In my family, we speak in movie quotes a lot. Other people might not understand, but my husband knows exactly what I mean when we go to an over-the-top birthday party and I say, “It’s all for you, Damian. All for you.” Just like I know what he means when someone wishes us a Merry Christmas and he says, “And a Happy New Year to you . . . in jail!” Sometimes our quotes don’t even make sense—we just like the way they sound. Which is why even in Flagstaff we will sometimes turn to one another and say, “I’ll meet you at the monorail!” (Don’t worry if you don’t recognize that one. The only reason it has any meaning to us is that we were both at the exact same state of sleep deprivation one afternoon when Clementine was a sleepless infant, and Storm said that line to the other X-Men. I guess you had to be there.)
At one time I was afraid that this part of our relationship was going to end—after all, I can probably count on one hand the number of times my husband and I have been able to watch a movie together since our kids were born. But then came the miracle of Netflix, and even though we still almost never get a chance to watch a movie together, we can still, given enough time, manage to watch the same movie in the same month. Which is how we discovered our new favorite line.
It’s from the Brad Pitt/Morgan Freeman movie “Seven.” (Yeah, I know—I’m about a decade behind). Anyway, the line from “Seven” that we find ourselves using lately is “What’s in the box?” (For those of you who are also a decade behind, I won’t ruin it for you by telling you “what’s in the box,” but I will tell you this: it’s nasty.)
It’s not so much the line—the words themselves are fairly innocuous—but the way Brad Pitt delivers it. “What’s in the box?” he says in this pathetic, dread-filled whine, in a way that lets you know that he knows exactly “what’s in the box.” That’s the way my husband and I say it to each other when we have to undertake some potentially unpleasant task like cleaning out a school backpack that has just been “discovered” under the bed at the end of the summer, or going through the pockets of a pair of pants that have made it all the way through the washer and dryer with their load of leftover Halloween candy (semi) intact.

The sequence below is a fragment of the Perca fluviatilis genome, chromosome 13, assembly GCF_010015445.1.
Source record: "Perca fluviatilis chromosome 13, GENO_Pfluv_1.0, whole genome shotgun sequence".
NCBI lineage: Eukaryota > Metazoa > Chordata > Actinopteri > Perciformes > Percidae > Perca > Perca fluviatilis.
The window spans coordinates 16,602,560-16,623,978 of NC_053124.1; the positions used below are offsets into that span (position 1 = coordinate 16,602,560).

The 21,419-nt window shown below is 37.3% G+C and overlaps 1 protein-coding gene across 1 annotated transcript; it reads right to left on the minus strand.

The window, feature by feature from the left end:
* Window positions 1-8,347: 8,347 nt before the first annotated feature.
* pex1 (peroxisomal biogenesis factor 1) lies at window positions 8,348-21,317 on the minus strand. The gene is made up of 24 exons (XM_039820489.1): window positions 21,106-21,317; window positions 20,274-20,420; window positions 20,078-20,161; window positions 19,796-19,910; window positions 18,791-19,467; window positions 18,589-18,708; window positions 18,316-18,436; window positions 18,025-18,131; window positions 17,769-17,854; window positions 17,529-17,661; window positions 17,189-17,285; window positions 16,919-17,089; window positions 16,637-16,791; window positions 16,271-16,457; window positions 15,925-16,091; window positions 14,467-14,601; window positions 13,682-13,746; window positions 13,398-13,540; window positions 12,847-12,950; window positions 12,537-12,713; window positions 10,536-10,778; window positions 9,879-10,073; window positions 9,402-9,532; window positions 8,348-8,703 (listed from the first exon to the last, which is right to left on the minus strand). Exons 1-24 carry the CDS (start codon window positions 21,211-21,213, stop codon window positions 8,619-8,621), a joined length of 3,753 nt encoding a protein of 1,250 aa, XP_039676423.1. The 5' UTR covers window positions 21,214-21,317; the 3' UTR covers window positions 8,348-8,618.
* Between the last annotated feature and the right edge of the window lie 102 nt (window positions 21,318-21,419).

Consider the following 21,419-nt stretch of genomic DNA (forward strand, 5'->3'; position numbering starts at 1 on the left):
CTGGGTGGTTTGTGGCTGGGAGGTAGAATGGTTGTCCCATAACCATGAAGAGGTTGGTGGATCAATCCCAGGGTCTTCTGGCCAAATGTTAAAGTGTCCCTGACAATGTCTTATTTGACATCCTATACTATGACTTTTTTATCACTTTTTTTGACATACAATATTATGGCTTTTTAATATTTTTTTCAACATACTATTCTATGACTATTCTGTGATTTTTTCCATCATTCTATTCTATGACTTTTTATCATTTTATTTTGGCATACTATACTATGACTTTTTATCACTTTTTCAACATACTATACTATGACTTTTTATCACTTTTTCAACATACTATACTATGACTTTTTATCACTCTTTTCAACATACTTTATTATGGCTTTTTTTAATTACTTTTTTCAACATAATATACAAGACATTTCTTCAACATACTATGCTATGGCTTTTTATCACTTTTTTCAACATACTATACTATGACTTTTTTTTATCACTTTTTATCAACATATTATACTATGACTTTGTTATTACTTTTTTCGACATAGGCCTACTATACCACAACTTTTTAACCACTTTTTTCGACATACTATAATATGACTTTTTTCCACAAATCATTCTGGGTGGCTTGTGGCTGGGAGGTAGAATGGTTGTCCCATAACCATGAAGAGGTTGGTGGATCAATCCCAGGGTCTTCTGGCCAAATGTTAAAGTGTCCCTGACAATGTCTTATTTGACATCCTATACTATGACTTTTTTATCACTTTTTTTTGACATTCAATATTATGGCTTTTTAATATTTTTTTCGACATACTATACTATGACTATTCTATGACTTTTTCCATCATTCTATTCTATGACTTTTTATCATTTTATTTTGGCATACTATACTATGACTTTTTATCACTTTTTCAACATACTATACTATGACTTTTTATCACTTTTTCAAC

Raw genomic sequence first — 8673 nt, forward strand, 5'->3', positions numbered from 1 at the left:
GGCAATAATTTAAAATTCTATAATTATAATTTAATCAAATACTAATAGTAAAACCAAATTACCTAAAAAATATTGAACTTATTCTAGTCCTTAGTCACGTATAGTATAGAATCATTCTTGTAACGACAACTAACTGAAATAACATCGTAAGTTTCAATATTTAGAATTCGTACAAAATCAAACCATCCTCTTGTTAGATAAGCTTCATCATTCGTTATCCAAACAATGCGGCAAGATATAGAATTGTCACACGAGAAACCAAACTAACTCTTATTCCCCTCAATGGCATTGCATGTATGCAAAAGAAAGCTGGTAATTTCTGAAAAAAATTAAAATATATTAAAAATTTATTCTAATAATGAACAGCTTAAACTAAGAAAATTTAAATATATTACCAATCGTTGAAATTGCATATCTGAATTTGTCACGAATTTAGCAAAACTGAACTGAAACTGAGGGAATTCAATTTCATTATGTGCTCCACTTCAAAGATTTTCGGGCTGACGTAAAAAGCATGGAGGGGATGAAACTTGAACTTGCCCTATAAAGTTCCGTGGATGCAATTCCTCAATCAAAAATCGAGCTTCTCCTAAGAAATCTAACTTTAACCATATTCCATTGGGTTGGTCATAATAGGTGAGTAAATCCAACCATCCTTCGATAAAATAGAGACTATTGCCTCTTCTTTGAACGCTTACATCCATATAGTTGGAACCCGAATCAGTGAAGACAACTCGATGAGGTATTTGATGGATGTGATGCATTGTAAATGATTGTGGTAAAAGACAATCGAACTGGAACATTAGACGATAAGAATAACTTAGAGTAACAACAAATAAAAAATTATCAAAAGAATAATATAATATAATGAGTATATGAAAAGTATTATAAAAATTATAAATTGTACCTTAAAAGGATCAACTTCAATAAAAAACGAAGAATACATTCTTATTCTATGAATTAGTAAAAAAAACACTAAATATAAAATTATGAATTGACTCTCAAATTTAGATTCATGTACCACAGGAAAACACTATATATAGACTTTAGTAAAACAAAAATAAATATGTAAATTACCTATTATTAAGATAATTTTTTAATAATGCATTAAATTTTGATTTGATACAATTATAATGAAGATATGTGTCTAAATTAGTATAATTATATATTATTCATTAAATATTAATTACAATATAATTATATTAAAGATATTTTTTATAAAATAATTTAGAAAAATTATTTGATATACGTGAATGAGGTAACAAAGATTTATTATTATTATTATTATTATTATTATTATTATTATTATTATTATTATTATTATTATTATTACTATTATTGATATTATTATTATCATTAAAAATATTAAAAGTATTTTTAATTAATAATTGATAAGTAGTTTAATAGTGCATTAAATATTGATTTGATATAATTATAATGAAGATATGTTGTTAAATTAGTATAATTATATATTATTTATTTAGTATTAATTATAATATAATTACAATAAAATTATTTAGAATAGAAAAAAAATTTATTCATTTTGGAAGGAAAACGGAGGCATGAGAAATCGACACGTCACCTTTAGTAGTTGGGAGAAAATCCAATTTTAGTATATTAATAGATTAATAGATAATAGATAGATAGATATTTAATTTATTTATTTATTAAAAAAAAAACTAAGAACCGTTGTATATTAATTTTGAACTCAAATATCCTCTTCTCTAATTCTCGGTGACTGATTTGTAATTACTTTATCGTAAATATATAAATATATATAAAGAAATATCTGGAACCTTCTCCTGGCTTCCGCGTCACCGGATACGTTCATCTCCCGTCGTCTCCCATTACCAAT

Or lately, it’s what we’ll say to each other when one of us has to go into Clementine’s room to collect the dishes. (This happens about once every two weeks—we usually wait until we are down to such a small number of spoons that people have begun to carry them around with them at all times, like they do in concentration camps.) Anyway, one of us will go in while the second will stay just outside the door, ready to render assistance if needed. (We’d like to use the fire department’s policy of two in/two out, but we’ve never been able to find another two people willing to do it with us.)
Almost always, at some point during the dish rescue operation, the “inside” parent will gasp in horror (we’ve learned not to scream—best not to wake the inhabitants). This is the cue for the other parent to ask, in their best Brad Pitt whine, “What’s in the box?”
This does two things: one, it lets the inside parent know that the outside parent is “with” them—in spirit, if not in body. And two: it allows us to make a joke about the situation. Which, in my house, is even more vital than spoons.